Stormy Daniels’s testimony paints a dark picture of Trump’s view of sex and power | Moira Donegan

Stormy Daniels’s testimony paints a dark picture of Trump’s view of sex and power | Moira Donegan
Stormy Daniels’s testimony paints a dark picture of Trump’s view of sex and power | Moira Donegan

he seems to have understood it as a business deal. That’s what Stormy Daniels – the former porn star whose account of a sexual encounter with Donald Trump at a celebrity golf tournament in 2006 is at the center of his criminal hush-money trial – told Anderson Cooper in 2018. When Trump summoned Daniels to his hotel room in Lake Tahoe, I have suggested that she might come on her television show, Celebrity Apprentice. Then I demanded sex.

In the law this is called quid pro quo – this for that – an arrangement in which work is offered in exchange for sex. It’s illegal: sex cannot be a condition of employment, or a prerequisite for being considered for a job, under laws that are designed to punish sexual harassment and make workplaces accessible and tolerable for women. But Trump has long had a casual relationship to the law.

Daniels has described the sex that followed as a grim affair, performed out of a begrudging sense of obligation. “I realized exactly what I’d gotten myself into,” she told Cooper of coming out of the bathroom to find Trump lying on his bed, in his underwear. “And I was like, ‘Ugh, here we go.’ And I just felt like maybe – it was sort of – I had it coming for making a bad decision for going to someone’s room alone. And I just heard the voice in my head, ‘Well, you put yourself in a bad situation and bad things happen, so you deserve this.’”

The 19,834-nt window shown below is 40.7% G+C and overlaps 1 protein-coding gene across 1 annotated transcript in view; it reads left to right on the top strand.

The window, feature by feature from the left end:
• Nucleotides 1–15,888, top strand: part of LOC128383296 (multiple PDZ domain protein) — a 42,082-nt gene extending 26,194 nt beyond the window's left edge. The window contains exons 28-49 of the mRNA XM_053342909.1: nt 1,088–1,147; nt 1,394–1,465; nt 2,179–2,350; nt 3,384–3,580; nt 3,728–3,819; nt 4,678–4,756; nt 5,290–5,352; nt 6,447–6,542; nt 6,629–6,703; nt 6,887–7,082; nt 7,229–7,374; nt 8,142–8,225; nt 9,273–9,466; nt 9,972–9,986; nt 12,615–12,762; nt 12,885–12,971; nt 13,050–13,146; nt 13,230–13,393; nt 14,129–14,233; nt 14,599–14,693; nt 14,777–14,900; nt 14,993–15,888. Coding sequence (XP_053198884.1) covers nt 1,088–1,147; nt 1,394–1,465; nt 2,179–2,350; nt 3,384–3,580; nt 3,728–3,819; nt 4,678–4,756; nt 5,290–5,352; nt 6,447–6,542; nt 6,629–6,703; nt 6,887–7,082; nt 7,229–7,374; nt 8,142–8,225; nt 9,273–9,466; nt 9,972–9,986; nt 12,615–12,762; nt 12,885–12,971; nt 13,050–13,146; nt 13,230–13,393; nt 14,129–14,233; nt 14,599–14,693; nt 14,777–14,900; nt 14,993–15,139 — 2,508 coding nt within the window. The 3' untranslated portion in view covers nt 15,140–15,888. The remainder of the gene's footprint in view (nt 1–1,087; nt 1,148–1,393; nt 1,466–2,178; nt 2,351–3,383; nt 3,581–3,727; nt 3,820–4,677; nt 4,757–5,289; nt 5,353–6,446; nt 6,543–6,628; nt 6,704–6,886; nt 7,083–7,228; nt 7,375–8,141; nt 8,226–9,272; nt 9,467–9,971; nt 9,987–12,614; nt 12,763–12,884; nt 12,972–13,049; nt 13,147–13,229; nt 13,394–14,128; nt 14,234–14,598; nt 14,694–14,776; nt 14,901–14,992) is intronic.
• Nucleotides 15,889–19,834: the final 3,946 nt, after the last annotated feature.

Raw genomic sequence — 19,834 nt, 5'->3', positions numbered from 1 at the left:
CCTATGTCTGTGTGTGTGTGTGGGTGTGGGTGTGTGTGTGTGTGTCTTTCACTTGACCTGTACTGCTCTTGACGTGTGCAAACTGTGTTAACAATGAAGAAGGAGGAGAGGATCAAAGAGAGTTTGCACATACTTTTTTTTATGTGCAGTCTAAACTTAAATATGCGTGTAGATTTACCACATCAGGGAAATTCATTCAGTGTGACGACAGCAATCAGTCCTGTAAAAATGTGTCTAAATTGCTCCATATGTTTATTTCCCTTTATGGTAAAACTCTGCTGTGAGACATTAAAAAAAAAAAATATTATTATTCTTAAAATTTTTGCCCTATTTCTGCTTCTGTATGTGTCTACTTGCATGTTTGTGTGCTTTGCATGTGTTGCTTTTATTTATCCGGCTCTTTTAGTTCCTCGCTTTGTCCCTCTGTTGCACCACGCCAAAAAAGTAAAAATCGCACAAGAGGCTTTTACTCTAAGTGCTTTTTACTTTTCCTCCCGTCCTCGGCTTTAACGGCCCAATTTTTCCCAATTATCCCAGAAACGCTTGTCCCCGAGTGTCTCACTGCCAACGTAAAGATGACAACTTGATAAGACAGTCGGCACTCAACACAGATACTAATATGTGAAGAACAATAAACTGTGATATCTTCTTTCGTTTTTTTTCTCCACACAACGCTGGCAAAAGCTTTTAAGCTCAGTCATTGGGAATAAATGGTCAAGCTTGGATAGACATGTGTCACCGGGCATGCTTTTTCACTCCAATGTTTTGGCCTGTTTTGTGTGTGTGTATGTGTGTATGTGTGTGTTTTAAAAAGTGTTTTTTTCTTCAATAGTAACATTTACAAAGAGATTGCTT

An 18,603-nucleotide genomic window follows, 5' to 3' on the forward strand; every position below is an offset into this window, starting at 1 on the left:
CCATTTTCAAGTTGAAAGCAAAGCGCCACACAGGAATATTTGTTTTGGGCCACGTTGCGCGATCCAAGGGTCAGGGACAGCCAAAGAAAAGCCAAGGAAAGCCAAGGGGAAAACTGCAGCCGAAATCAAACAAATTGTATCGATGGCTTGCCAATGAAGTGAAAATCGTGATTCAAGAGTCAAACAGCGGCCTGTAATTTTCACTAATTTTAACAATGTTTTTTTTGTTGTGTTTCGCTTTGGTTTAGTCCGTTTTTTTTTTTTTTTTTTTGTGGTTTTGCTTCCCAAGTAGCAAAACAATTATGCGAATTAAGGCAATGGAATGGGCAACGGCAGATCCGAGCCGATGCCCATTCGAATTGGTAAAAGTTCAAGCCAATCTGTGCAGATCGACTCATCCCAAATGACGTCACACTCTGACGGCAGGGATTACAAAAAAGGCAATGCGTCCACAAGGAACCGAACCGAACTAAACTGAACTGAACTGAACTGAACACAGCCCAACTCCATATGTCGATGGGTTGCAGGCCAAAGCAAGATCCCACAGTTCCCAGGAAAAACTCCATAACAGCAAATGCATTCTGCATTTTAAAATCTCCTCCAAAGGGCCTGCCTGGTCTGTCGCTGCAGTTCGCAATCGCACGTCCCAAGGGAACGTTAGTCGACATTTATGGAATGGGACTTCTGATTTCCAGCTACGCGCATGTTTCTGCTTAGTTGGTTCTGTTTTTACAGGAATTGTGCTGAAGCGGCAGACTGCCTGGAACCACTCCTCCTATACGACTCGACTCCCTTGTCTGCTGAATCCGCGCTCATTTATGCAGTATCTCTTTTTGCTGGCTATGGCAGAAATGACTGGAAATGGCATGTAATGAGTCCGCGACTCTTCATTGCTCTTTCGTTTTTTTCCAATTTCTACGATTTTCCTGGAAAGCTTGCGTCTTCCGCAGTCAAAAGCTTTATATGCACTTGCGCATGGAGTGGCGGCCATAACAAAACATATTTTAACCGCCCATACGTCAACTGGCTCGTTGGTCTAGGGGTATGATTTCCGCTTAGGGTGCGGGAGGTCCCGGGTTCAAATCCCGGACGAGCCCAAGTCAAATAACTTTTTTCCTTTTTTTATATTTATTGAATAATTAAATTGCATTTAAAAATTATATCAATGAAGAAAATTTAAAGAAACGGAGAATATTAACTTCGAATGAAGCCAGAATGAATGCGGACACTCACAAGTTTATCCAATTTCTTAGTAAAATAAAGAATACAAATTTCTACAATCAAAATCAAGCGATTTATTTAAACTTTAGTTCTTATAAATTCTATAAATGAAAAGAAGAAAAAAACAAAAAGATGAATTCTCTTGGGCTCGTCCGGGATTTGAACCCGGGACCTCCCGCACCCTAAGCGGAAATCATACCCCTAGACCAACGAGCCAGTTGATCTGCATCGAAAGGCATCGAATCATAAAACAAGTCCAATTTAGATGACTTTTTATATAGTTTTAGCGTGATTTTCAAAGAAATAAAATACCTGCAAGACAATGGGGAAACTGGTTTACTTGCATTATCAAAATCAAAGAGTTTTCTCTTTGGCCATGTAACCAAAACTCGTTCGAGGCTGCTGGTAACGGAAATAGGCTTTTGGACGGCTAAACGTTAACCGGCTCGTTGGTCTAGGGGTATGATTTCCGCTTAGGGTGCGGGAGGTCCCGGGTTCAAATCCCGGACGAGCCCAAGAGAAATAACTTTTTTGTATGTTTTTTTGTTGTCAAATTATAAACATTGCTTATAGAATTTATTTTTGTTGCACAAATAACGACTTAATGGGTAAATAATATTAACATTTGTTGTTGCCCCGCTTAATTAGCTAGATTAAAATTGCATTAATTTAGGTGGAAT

On the stand at Trump’s criminal hush-money trial in New York on Tuesday, she described the same moment, saying, “The room spun in slow motion. I thought, ‘Oh, my God, what did I misread to get here?’” Trump told her that she reminded him of her daughter. He did not use a condom.

For a while after that, Trump kept calling Daniels, asking to see her again. When he called, he would again mention the prospect of her appearing on The Apprentice. They met one more time, a year later, in a hotel room where Trump was watching Shark Week. He tried to initiate sex again, and Daniels refused. Later, she got a call informing her that she would not be cast on his show.

The hush-money trial that has been proceeding chaotically in New York over the past four weeks is broadly considered to be the weakest of the four criminal cases proceeding against Trump – and, perhaps not incidentally, it is also the only one that will be tried before he again stands for election this November. Before Tuesday, the testimonies were dense with proceduralism, talking about attorney accounting practices and editorial meetings at tabloids. This was all meant to explain to the jury – and to the voters following along at home – the nature of Trump’s “catch-and-kill” scheme with the National Enquirer, an arrangement in which the tabloid purchased the rights to unflattering stories about Trump – like Daniels’s – and then hid them from public view, silencing the relevant parties with NDAs.